To many anglers’ delight, the recent weather brought snow and freezing temperatures across the Northern part of our country. From Portland, Oregon to Portland, Maine, ice fishermen sharpened auger blades, lubed reels on jigging rods and on tip ups, and headed out catch fish. For some, those ice fishing trips fell in between holiday parties.
But wait, what is ice fishing anyway? Non-believers chalk it up to being one, giant party. There’s always food and drink and in a way they’re right. Ice fishing is a very social sport.
At the core is fishing, and just like other types of angling, there are different levels. Some ice fishermen are a fraternity of hard cores that use a wide variety of electronics to determine water temperatures and drop-off structure, find fish, and catch them up. Some use live bait like shiners on tip ups while others prefer to jig for bass, panfish, trout, or walleye. The range of shelters spans from sitting on a bucket to lounging in a tricked-out shanty complete with couches, heaters and bunks. Flatscreen tv’s are for watching a game.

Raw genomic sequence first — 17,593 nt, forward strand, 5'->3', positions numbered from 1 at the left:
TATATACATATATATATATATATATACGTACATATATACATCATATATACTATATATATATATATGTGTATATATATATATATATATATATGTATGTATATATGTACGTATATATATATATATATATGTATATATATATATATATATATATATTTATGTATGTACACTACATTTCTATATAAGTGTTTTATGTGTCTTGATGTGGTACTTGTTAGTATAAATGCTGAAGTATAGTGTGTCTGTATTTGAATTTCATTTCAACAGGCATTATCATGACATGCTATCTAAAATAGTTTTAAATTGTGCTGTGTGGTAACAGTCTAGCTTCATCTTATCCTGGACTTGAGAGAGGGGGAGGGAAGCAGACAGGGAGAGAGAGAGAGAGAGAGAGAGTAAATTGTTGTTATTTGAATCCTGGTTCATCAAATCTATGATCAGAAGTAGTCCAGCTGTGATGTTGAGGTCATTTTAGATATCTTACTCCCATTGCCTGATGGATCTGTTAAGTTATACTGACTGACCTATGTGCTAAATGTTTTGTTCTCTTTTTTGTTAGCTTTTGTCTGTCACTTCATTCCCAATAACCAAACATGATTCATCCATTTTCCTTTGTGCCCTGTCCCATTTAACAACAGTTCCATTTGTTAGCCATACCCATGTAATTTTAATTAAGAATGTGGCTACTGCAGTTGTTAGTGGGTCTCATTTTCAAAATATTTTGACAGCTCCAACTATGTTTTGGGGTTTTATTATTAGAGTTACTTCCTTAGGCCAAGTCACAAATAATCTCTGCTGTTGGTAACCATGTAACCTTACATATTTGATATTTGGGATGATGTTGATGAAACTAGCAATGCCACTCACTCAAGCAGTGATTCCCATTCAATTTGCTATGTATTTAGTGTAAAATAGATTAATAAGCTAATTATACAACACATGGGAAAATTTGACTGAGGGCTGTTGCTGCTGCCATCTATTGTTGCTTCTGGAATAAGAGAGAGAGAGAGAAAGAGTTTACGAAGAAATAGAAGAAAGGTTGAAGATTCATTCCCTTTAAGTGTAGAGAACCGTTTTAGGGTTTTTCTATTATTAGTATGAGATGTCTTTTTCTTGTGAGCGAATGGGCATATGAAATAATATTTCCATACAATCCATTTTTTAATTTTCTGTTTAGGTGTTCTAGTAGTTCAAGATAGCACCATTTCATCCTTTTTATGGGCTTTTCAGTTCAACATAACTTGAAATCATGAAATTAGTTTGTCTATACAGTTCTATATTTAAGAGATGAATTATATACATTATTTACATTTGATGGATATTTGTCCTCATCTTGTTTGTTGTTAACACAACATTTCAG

Food ranges from onion soup and venison stew to freshly fried fish filets. After putting a pout on your belly many ice fishermen strap on some Super Tacs for a pickup game of hockey. Figure skaters twirl around while family members watch, hot chocolate or coffee in hand.
Ice fishing is a celebration of winter. Sometimes the weather is cold, snowy or windy, but isn’t that just the winter equivalent of summer’s hot, dry, and windless days? You know the kind I’m talking about; they’re the ones where you’ll fish hard and when the bite shuts off you jump overboard and go for a swim. For many, this time of year just means you’ll skate instead of swim.
The Women's Outdoor News, aka The WON, features news, reviews and stories about women who are shooting, hunting, fishing and actively engaging in outdoor adventure. This publication is for women, by women. View all posts by The WON
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